MIMS CHAPEL, TX (MARION COUNTY)
MIMS CHAPEL, TEXAS (Marion County). Mims Chapel is on Farm Road 729 by a tributary of Alley's Creek a mile north of Lake O' the Pines, sixteen miles northwest of Jefferson in northwestern Marion County. It is believed to have been founded about 1843, when a log church was built on the site. The church was known as the rock church, because of a large nearby rock where outdoor services were held. Soon thereafter a new structure, called Mims Methodist Church, was erected there and named for John W. and Henry Mims, two brothers who helped pioneer the community and were instrumental in securing the lot for the church. The first iron furnace in Texas was built by Jefferson S. Nash (see NASH'S IRON FOUNDRY) near the Mims Chapel community in 1847. A post office called Alley's Mills, presumably for a mill operated on the nearby creek, was opened on the site in 1852, and in 1861 the name of the post office was changed to Nash's Foundry. Between 1847 and 1861 Nash and his associates experimented with methods of iron ore production, and by early 1858 the Clarksville Northern Standard claimed that Nash's Foundry had produced more than 10,000 pounds of iron and shipped it to Jefferson. Nash's Foundry was rechartered by the Confederate government during the Civil War, and both the foundry and the post office were renamed the Texas Iron Works. The company had limited success in producing war material for the Confederacy, and Nash sold the foundry to the Kelly Plow Company around 1863. The new owners closed the plant and removed what they could to Kellyville, a site near Jefferson. Although all that was left of the old iron works by Mims Chapel was a rusting furnace, the post office became Nash's Foundry once again in 1866 and was discontinued in 1868. A new post office was opened on the site in 1870 and called Mims Store. In 1880 the name of this post office was changed to Mims Chapel, and in 1885 the post office was renamed or moved to Amicus. The Amicus store and post office was run by the E. O. Taylor family and appears to have been either on the same site as Mims Chapel or quite close by. In the early 1890s Amicus had an estimated population of twenty-five and a general store, and J. W. Mims was justice of the peace. The Amicus post office, the last to operate in the community, was discontinued in 1906. In 1907 there were four schools in the Mims school district, two for fifty white pupils and two for ninety-three black pupils.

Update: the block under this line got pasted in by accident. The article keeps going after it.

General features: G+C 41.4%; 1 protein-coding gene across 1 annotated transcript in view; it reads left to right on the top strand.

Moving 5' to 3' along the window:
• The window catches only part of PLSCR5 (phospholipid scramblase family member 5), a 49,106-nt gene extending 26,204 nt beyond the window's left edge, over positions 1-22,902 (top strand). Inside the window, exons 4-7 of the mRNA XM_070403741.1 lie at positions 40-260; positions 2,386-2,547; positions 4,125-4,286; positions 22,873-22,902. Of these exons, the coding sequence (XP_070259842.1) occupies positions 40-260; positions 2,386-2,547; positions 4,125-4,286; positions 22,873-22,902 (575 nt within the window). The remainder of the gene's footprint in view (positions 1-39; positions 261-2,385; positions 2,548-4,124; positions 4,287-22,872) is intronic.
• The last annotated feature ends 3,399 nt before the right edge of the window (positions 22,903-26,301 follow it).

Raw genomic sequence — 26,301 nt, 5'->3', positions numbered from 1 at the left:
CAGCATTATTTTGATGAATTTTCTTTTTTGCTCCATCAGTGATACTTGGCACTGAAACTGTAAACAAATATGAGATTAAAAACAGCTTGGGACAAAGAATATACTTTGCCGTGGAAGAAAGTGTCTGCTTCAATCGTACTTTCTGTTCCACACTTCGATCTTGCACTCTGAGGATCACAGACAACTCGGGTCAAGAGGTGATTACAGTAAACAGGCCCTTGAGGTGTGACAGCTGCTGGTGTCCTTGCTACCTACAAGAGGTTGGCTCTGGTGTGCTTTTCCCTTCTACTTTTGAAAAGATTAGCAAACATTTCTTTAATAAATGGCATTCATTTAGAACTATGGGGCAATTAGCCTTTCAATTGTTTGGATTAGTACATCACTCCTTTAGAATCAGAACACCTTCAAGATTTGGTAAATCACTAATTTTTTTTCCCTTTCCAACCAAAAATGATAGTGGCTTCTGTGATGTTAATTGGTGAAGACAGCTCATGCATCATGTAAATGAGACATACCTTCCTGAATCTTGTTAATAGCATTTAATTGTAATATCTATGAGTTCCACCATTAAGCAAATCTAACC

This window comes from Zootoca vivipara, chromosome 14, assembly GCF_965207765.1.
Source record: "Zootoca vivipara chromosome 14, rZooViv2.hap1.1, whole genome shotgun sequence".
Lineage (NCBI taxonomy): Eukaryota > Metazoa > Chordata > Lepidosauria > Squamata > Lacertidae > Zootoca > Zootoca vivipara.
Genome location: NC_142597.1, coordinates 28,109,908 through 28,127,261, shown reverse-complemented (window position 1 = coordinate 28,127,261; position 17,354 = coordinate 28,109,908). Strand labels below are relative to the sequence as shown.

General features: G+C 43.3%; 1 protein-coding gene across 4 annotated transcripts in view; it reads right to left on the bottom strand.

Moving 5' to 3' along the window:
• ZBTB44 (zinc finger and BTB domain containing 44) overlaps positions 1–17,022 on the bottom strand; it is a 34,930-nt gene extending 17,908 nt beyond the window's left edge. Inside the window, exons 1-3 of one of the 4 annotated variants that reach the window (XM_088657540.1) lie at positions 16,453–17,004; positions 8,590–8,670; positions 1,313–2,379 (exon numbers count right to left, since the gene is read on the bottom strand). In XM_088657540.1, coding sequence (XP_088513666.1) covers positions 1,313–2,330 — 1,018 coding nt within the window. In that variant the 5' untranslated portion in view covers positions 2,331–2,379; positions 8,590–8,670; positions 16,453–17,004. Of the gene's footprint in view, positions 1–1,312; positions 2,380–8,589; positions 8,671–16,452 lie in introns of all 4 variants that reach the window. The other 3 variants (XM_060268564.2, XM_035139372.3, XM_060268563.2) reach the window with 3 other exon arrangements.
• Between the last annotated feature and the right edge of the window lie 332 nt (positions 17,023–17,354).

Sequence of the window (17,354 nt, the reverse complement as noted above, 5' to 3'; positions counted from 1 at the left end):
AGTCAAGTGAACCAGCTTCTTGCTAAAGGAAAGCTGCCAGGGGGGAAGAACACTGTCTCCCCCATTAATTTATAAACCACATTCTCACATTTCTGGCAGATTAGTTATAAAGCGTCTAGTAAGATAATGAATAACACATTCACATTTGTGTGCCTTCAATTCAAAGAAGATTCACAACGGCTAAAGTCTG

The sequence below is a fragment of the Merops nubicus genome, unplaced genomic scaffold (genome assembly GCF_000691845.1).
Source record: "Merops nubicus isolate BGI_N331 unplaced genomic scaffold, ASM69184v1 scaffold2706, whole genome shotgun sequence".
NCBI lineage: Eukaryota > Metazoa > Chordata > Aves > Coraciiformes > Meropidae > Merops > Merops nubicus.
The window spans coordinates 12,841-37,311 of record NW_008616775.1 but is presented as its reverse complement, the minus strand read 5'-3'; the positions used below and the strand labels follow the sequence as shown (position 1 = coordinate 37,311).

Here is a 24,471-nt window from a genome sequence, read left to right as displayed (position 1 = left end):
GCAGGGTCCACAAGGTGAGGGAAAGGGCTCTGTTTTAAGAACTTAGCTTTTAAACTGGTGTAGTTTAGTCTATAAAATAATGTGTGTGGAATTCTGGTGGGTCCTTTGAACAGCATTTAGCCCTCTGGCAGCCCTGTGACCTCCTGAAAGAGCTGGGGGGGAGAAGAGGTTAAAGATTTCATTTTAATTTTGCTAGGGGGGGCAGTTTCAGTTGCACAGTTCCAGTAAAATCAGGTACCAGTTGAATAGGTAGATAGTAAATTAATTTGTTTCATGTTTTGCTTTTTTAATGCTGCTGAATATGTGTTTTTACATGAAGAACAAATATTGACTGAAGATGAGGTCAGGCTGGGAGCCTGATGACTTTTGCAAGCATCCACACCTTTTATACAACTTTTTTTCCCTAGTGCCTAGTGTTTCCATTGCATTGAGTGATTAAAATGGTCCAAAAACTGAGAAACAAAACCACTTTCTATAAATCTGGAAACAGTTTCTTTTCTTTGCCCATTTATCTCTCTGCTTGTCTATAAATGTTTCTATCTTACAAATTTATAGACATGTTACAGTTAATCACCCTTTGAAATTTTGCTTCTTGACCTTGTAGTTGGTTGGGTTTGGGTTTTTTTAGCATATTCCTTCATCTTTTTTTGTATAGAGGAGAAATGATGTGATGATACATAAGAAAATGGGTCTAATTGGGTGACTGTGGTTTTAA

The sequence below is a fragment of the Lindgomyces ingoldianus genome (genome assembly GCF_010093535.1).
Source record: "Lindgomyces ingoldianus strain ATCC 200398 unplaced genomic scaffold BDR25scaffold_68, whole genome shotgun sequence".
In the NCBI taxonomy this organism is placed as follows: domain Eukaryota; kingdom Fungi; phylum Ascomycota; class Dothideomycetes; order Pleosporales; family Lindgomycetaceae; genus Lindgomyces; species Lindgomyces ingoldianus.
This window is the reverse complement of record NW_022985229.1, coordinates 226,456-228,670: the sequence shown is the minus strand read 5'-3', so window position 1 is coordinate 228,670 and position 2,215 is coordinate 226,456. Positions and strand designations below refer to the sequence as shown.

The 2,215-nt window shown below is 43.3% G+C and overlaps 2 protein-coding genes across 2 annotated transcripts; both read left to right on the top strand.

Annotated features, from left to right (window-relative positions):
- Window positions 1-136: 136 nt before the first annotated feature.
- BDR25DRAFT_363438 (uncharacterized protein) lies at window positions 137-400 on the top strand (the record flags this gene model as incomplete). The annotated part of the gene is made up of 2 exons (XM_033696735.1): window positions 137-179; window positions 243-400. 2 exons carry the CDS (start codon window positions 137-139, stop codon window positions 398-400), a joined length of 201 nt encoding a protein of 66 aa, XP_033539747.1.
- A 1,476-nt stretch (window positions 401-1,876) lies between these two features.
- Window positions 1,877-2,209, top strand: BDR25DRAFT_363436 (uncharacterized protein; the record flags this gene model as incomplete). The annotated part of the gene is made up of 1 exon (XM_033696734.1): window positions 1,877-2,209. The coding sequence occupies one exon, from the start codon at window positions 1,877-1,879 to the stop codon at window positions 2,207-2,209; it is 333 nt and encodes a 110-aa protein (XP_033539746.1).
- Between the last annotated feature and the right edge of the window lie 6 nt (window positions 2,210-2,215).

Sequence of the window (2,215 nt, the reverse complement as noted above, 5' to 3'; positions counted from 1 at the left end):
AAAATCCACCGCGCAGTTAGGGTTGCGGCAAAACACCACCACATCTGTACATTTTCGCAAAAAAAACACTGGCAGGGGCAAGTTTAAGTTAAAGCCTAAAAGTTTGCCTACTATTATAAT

The Mims Chapel community was caught up in the iron-ore business once more in the early twentieth century. In an attempt to promote the iron industry in East Texas, the Port Bolivar Iron Ore Railway Company was formed about 1911. The railroad was planned to run from Longview to a point seventy miles north. The first stretch was built about 1912 from Longview to Ero, a station just north of Mims Chapel, but the building was interrupted by World War I, and plans for the railroad were abandoned by 1927. In the 1930s Mims Chapel had a school, two churches, two businesses, a sawmill, and a number of dwellings scattered along the road; in 1938 the school had forty-nine elementary students and two teachers. The school was consolidated with that of Lassater by 1955, and by 1961 Mims Chapel had the Mims Chapel Methodist Church, a cemetery, a rodeo grounds, and several widely scattered dwellings. In 1983 there were two churches in the community, and a Mims Chapel community center was located a short distance to the south.
Jack Reed Harvey, Survey and Proposed Reorganization of the Marion County Schools (M.A. thesis, University of Texas, 1940). Jefferson Jimplecute, June 17, 1965, May 3, 1984. Robert L. Jones, "The First Iron Furnace in Texas," Southwestern Historical Quarterly 63 (October 1959). Bill Winsor, Texas in the Confederacy (Hillsboro, Texas: Hill Junior College Press, 1978).
The following, adapted from the Chicago Manual of Style, 15th edition, is the preferred citation for this article.Mark Odintz, "MIMS CHAPEL, TX (MARION COUNTY)," Handbook of Texas Online (http://www.tshaonline.org/handbook/online/articles/hrm84), accessed May 25, 2013. Published by the Texas State Historical Association.